Creating Bodily Fluids in Houdini
So working between shots in the studio, I started to read The Body by Bill Bryson. Which is a great read if you'd like to learn about the history of medicine, and the overall understanding of the human body. In the end it got me thinking about simulating the human body, and all the fluids it contains. This article is going to cover how to simulate some of the fluids inside our bodies, and maybe a few weirder organs. Heads up, this article may also get a bit graphic as I'll be describing how these fluids work, so be prepared if you don't like squeamish stuff.
This fluid is well understood across the board. This is the substance that keep us moving, and our limbs alive and healthy. The blood is made up of red and white blood cells, as well as plasma. The red ones carry oxygen to different parts of the body, and the white ones are designed to catch infected cells, and prevent viruses from spreading. Blood is also designed to clot around any bleeding area of the body. Minus the internal organs as the blood flow is too rampant there for it to stick. (Keep this in mind for later.)
Blood is a bit thicker than other fluids. The general viscosity of blood is normally 3 × 10−3 to 4 × 10−3 per centimeter per gram, per second. Which sounds pretty confusing. The best way to describe the viscosity of blood is by the study of Hematology. This is the study of blood flow, as well as the overall study of the way blood cells and plasma move through the body.
A general rule of thumb is that the faster moving the blood flow is, the lower the viscosity. The slower the blood is, the higher it will be. This is something most artists forget when creating their simulation. You don't want the blood to appear like water, rather you want it to appear as if it is between a melted jello like substance, and an orange juice level of runniness depending on your scene.
Around our bodies there is something called arteries. Arteries pump blood upwards and out of your heart. They usually carry their own pulse, and this is why people sometimes measure their pulse on the sides of their necks, or wrists. Veins take old blood back to the heart to be replenished with oxygen. When you puncture a vein comparative to an artery, you will bleed differently. Because arteries have a pulse, blood will burst out of the body where the rupture is, and in time with your heartbeat. It will also fly farther away from the body as it is carrying more velocity. And since blood fails to clot around punctured organs or fast moving areas, it does not stop. Remember to add motion blur. ;)
When in doubt, a good particle fluid simulation will almost always work for blood.
Keep your particle separation and scale low.
For a blood material, blood is less shiny than you may think. But depending on where the blood is emitting from, and the lighting you may want to range the color for human blood between a moderate red, to a deep one. If the blood is emitting from an artery it will be darker.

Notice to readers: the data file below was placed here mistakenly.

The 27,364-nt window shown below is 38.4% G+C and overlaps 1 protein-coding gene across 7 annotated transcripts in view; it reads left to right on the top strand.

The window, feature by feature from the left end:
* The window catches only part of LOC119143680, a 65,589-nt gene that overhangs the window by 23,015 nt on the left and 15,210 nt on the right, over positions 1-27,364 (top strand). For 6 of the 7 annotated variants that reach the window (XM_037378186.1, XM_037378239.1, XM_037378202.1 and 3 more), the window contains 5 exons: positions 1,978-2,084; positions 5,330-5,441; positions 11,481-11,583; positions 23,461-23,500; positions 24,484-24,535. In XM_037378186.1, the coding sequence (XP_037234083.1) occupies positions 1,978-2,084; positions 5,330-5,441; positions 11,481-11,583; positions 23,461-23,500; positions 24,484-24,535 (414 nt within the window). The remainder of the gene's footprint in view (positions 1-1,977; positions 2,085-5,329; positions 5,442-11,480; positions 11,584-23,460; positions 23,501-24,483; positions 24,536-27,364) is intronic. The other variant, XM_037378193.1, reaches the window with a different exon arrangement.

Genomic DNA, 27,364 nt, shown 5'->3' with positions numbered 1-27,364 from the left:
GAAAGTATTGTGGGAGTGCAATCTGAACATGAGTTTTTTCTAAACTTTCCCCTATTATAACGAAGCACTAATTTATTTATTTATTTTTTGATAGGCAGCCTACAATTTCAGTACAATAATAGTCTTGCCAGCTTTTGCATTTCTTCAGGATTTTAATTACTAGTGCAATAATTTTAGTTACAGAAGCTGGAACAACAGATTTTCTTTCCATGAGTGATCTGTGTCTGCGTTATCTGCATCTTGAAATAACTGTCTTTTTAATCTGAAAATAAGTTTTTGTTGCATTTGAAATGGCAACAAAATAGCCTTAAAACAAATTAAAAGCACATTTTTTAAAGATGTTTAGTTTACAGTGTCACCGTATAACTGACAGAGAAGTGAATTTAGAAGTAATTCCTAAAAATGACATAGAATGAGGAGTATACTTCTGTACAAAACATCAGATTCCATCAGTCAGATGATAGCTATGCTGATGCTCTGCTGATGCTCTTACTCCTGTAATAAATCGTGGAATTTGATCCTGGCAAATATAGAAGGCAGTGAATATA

Snot and Mucus
One cool thing about the nose is that it has a whole range of fluids that condense out of it. We call these fluids snot, boogers, and sometimes mucus. Depending on our feelings, time of day, sense of unwell, or weather, the fluids in our nose react differently. For example, if you come inside after a cold day, you may have to blow your nose. This is because your nose is reacting similarly to a cold coke can being pulled from the fridge. It is creating condensation, and the only way for the condensation to escape is to go down.
Snot can also contain dead skin cells from the inside of your nose as well as blood cells from nose bleeds. These chunks of mucus will be thicker and more viscous than other types of mucus. They may also appear more flaky, and stick to the inside of the nose more.
Nose mucus also helps capture any dust we may breath in. In a regular day we breath 2,000 gallons of air. Depending where we work, it varies on how much dust we breath in. So overall our nose has a hard time catching all the dirt. Fortunately for us, the mucus in our nose also lines our esophagus, lungs, and intestines. So there are plenty of time for our body to catch any allergens, or other dusty blockages.
Mucus also tends to be the lubricant for our lungs and organs. it keeps everything moving in the direction it should go. Plus, it reduces inflammation in the bowls, and protects the acid in your stomach from destroying itself. The overall study of mucus is called macrorheology. So go digging if you'd like to explore this topic more.
Creating Nasal Mucus
With any fluid, adding motion blur is key. Especially if the fluid is dripping, or flying through the air.
Particle fluids will work well for any liquid and jelly-like mucus.
For any chunky, flaky boogers, try modeling them instead. This will save you a lot of simulation time. Plus this type of mucus tends to move less.
A principle shader should work well for shading snot. it will give you more control over the color.
if your mucus is more sticky. Try playing with the friction and constraints of your simulation. Or maybe tell the particles to stick to the surface of it's collision object.
This one of the body fluids that can be one of the easier effects to create. Once again you'd use a particle fluid to create the saliva.